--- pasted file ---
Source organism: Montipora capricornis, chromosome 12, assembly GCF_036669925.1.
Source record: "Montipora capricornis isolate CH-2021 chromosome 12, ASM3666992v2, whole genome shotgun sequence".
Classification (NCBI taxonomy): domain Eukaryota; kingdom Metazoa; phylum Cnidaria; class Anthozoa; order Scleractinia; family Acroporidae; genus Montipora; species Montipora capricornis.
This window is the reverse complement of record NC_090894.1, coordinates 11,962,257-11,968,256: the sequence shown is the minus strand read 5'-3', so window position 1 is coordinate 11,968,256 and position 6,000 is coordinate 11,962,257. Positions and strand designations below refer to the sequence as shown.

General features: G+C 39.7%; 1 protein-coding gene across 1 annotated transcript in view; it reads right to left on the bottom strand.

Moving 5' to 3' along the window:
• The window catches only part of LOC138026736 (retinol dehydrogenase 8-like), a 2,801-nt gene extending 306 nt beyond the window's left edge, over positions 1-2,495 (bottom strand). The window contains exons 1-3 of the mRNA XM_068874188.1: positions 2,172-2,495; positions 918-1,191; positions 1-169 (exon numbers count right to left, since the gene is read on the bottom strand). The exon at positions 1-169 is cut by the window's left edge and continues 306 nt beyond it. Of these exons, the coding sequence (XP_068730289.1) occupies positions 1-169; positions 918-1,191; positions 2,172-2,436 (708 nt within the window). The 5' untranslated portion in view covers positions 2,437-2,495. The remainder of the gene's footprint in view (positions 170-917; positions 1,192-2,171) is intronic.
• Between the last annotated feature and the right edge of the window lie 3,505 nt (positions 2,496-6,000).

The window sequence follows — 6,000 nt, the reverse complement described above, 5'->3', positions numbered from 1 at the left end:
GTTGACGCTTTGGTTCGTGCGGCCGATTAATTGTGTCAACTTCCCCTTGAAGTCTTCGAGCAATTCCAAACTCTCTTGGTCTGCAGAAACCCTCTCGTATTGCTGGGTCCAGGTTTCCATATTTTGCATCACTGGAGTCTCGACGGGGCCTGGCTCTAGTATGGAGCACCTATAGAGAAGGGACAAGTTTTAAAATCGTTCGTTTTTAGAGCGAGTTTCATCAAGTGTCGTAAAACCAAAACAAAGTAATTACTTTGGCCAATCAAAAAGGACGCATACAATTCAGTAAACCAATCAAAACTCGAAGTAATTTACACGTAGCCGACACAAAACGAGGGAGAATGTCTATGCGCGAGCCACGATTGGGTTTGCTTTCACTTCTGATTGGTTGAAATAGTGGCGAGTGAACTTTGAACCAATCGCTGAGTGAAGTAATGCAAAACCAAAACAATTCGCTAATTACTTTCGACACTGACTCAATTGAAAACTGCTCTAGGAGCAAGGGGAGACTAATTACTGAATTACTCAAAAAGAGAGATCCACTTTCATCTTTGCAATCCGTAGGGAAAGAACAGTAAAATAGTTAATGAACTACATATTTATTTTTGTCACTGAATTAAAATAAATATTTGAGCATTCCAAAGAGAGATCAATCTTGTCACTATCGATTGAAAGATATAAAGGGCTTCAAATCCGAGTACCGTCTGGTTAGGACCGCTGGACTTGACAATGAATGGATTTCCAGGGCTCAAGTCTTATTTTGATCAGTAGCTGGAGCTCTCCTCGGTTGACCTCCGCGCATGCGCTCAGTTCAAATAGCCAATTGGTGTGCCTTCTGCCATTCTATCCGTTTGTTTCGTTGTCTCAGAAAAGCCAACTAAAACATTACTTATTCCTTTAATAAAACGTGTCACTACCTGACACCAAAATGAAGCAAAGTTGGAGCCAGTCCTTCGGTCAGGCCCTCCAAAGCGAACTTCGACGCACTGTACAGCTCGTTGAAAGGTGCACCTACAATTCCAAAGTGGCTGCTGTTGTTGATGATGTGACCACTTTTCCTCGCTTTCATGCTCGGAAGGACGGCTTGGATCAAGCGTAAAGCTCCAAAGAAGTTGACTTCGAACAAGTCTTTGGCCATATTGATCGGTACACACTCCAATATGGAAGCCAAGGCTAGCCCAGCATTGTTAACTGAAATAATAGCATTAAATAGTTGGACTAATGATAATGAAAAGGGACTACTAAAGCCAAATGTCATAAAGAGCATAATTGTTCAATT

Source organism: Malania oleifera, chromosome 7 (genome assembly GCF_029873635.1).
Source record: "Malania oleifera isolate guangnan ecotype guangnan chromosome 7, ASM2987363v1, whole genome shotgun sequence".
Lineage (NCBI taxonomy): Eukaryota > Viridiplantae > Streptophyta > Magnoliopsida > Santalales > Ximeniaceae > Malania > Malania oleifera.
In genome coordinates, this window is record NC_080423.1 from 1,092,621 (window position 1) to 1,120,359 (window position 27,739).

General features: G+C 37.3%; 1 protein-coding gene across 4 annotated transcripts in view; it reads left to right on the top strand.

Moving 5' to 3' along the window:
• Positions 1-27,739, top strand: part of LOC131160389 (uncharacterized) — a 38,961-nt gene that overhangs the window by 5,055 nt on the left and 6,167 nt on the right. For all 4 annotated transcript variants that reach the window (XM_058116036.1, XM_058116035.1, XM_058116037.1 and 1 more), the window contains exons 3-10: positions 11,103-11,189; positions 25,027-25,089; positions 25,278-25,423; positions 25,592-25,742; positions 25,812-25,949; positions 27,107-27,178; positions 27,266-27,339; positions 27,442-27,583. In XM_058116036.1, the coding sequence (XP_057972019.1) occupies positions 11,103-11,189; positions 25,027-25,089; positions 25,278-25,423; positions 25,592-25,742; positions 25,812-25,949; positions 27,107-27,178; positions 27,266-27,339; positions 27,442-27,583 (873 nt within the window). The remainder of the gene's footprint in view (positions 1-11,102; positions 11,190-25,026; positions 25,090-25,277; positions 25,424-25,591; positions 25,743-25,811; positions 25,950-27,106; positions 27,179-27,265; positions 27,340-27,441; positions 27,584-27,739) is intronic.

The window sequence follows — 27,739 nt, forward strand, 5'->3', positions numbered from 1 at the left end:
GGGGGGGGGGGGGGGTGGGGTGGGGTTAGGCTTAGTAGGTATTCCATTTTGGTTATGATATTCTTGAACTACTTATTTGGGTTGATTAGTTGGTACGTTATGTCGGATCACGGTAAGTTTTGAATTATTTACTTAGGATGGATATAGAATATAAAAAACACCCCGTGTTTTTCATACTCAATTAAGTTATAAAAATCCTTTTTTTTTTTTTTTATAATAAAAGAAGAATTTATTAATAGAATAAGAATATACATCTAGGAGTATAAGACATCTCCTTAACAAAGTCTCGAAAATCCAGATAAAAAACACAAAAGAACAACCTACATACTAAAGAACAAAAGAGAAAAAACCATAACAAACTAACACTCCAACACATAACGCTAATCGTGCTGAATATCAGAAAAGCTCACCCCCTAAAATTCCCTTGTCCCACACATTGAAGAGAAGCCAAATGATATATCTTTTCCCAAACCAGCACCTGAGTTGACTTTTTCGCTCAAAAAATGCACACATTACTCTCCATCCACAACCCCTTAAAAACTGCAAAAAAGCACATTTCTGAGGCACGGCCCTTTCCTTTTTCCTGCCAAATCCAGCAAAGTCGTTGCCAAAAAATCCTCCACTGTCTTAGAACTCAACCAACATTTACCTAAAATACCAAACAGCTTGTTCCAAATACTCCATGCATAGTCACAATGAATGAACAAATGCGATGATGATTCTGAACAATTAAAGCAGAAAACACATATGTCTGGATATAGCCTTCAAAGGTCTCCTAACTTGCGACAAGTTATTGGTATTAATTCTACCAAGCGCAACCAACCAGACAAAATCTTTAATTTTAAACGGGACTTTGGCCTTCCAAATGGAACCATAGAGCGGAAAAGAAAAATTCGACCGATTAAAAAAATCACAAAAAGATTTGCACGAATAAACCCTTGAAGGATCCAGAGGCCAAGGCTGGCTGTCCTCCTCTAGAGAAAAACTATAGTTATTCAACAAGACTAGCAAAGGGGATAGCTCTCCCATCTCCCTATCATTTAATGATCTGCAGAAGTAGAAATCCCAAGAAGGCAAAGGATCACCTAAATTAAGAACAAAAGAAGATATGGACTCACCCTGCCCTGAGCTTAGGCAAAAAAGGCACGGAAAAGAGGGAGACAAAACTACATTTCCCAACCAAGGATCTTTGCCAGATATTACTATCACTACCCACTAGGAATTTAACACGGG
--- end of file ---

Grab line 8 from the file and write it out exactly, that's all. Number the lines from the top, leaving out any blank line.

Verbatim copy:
• Between the last annotated feature and the right edge of the window lie 3,505 nt (positions 2,496-6,000).